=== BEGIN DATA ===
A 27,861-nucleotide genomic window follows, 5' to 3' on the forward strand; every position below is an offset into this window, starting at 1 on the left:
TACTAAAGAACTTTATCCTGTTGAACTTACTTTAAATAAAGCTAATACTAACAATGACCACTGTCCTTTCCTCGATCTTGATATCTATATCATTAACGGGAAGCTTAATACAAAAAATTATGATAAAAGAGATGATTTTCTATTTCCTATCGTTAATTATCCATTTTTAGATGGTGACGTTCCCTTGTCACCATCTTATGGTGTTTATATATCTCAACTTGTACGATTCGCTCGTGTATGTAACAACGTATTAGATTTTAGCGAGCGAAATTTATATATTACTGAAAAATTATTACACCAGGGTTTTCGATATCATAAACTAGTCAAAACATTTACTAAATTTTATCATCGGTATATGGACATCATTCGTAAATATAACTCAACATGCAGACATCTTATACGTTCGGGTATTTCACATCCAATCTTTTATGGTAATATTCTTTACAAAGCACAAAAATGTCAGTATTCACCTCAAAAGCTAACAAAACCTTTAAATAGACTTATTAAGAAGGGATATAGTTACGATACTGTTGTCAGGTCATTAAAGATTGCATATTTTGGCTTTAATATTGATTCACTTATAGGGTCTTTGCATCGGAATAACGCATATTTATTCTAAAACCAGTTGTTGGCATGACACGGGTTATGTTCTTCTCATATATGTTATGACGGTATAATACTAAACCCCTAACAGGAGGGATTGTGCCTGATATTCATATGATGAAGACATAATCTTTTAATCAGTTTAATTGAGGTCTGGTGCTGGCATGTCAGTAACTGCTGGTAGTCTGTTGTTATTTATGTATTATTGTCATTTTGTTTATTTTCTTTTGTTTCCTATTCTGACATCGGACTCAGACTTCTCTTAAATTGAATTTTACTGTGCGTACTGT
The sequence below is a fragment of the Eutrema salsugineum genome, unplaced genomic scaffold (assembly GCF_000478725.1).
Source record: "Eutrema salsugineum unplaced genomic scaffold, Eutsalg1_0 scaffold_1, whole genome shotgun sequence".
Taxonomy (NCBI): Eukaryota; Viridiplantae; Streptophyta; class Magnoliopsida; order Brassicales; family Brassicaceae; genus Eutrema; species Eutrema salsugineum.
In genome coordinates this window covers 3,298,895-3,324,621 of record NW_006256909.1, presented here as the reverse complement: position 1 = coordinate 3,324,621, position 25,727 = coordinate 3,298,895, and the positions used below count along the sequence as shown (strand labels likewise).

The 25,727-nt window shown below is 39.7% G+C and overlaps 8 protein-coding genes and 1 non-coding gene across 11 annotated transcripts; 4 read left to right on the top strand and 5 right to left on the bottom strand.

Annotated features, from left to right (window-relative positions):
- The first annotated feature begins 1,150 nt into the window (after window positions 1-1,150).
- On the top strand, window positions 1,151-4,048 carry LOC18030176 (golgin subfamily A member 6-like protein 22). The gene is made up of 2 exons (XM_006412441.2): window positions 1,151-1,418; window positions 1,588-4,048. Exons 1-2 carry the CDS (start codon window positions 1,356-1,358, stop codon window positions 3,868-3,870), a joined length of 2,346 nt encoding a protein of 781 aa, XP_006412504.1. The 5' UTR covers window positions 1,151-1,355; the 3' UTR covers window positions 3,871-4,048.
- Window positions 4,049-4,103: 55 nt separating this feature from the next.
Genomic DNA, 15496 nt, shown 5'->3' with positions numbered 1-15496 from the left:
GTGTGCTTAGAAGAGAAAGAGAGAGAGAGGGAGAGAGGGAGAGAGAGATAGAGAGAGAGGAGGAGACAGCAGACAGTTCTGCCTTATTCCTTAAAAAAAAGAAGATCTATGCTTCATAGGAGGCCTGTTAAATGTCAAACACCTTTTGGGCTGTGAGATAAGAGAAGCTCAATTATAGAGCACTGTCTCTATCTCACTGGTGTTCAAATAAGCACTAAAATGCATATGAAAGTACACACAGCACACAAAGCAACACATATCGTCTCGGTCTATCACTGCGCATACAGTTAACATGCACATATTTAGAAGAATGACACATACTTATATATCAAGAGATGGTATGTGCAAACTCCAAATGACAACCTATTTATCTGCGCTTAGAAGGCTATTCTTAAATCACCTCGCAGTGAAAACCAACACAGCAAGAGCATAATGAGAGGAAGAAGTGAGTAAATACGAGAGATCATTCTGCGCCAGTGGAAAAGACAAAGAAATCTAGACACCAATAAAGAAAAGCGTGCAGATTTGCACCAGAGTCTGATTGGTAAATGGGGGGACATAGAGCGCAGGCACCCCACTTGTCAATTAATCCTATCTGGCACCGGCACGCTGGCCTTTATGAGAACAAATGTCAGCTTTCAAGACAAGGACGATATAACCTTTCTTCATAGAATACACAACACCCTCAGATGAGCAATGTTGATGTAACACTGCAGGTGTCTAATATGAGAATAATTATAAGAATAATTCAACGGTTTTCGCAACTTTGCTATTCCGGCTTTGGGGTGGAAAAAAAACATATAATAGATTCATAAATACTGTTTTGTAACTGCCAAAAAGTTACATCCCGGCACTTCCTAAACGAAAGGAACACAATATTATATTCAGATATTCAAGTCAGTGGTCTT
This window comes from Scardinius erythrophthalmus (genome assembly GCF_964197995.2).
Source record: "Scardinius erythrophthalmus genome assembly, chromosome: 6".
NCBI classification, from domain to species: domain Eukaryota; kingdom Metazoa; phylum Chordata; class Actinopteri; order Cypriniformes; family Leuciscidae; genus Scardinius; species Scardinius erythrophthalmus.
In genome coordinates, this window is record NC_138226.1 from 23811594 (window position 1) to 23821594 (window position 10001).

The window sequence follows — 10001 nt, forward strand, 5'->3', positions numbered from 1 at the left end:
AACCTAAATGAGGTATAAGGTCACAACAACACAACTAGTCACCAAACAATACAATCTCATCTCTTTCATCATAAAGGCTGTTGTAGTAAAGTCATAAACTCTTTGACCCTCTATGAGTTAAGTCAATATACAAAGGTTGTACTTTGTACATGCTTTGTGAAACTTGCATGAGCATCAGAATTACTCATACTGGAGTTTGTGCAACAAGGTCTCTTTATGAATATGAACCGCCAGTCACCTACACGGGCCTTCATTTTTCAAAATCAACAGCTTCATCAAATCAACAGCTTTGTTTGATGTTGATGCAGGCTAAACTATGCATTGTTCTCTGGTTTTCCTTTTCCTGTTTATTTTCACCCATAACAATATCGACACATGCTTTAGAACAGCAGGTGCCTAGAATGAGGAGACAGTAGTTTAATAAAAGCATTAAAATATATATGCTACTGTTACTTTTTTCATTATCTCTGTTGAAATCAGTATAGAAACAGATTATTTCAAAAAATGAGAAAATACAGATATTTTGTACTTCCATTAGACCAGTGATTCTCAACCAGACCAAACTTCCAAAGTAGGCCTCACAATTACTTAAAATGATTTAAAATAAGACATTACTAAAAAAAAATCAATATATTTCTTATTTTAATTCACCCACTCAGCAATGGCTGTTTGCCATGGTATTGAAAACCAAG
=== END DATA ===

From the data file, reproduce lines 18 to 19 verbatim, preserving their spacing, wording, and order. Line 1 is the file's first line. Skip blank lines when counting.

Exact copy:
The window sequence follows — 10001 nt, forward strand, 5'->3', positions numbered from 1 at the left end:
AACCTAAATGAGGTATAAGGTCACAACAACACAACTAGTCACCAAACAATACAATCTCATCTCTTTCATCATAAAGGCTGTTGTAGTAAAGTCATAAACTCTTTGACCCTCTATGAGTTAAGTCAATATACAAAGGTTGTACTTTGTACATGCTTTGTGAAACTTGCATGAGCATCAGAATTACTCATACTGGAGTTTGTGCAACAAGGTCTCTTTATGAATATGAACCGCCAGTCACCTACACGGGCCTTCATTTTTCAAAATCAACAGCTTCATCAAATCAACAGCTTTGTTTGATGTTGATGCAGGCTAAACTATGCATTGTTCTCTGGTTTTCCTTTTCCTGTTTATTTTCACCCATAACAATATCGACACATGCTTTAGAACAGCAGGTGCCTAGAATGAGGAGACAGTAGTTTAATAAAAGCATTAAAATATATATGCTACTGTTACTTTTTTCATTATCTCTGTTGAAATCAGTATAGAAACAGATTATTTCAAAAAATGAGAAAATACAGATATTTTGTACTTCCATTAGACCAGTGATTCTCAACCAGACCAAACTTCCAAAGTAGGCCTCACAATTACTTAAAATGATTTAAAATAAGACATTACTAAAAAAAAATCAATATATTTCTTATTTTAATTCACCCACTCAGCAATGGCTGTTTGCCATGGTATTGAAAACCAAG